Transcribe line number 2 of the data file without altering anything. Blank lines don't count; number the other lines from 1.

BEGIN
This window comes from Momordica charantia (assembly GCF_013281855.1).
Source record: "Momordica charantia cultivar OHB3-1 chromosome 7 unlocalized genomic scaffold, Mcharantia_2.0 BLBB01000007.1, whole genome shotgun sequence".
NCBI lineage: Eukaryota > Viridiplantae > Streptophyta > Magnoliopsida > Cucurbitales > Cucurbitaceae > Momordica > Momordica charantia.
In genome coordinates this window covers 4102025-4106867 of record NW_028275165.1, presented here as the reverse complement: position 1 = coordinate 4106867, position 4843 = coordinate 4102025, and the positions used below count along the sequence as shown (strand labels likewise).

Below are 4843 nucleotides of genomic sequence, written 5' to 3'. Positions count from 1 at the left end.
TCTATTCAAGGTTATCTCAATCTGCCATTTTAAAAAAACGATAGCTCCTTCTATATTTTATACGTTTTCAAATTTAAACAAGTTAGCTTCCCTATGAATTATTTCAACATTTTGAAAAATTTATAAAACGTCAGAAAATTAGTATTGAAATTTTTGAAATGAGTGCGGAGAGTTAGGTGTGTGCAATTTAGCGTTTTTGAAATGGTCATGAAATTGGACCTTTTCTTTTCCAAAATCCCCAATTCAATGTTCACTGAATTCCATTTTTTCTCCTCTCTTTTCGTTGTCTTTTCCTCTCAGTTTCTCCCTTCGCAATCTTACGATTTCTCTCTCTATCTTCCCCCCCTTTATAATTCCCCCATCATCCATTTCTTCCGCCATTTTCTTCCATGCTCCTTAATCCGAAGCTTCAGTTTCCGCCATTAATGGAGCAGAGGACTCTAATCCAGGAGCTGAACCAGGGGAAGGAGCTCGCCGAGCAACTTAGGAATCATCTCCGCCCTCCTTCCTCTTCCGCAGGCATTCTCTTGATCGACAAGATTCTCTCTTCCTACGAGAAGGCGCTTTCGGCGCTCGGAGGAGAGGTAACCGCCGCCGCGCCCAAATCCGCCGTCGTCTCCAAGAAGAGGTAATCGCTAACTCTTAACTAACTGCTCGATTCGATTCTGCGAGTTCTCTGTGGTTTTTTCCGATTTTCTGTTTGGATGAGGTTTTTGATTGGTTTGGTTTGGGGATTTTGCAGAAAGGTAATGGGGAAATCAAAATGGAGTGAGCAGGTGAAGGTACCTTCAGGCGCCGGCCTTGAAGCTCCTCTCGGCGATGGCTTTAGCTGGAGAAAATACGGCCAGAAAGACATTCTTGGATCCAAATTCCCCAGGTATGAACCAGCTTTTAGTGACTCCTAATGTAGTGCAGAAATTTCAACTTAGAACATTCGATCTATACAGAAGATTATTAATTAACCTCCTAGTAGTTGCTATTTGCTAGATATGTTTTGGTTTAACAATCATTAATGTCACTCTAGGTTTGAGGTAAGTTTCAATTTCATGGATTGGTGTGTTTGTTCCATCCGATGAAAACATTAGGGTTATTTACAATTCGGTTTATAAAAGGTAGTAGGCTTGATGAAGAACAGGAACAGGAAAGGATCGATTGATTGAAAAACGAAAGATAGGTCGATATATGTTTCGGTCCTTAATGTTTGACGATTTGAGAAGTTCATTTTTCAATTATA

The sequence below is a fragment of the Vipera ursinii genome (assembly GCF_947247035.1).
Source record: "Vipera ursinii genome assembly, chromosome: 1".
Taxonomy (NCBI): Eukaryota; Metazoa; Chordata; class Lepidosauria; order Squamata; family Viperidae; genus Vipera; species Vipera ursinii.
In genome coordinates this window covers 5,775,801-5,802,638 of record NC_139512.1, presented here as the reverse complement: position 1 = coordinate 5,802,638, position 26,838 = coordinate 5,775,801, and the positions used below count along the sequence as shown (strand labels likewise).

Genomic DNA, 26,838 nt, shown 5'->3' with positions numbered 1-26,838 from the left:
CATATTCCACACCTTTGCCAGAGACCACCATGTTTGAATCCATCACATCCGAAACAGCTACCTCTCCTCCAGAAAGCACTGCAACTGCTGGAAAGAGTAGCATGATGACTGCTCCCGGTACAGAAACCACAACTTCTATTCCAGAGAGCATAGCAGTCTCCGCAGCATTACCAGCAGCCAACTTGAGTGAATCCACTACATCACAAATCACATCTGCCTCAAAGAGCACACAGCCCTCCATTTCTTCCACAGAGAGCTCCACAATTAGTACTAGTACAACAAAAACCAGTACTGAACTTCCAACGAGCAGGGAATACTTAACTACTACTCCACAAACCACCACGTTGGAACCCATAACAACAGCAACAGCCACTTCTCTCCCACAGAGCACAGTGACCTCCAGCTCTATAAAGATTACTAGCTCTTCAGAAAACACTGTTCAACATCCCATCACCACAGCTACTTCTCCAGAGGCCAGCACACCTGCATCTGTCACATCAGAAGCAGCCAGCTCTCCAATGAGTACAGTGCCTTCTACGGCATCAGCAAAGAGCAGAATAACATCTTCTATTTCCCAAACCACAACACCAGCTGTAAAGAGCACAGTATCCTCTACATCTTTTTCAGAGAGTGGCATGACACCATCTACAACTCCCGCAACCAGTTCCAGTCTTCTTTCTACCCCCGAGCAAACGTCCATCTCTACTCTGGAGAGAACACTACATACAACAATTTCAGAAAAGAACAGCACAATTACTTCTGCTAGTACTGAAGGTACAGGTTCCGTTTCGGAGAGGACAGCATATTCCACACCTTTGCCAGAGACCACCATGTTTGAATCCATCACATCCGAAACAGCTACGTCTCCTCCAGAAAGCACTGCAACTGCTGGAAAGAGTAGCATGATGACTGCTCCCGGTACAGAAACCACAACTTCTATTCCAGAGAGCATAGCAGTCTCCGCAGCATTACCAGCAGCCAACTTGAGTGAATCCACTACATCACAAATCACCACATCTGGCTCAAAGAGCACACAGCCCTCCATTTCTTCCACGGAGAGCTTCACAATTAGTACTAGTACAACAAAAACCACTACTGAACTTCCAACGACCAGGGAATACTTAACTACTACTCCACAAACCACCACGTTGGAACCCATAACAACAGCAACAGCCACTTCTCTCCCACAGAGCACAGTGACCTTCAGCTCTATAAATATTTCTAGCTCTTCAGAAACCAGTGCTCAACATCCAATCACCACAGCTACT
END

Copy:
Source record: "Momordica charantia cultivar OHB3-1 chromosome 7 unlocalized genomic scaffold, Mcharantia_2.0 BLBB01000007.1, whole genome shotgun sequence".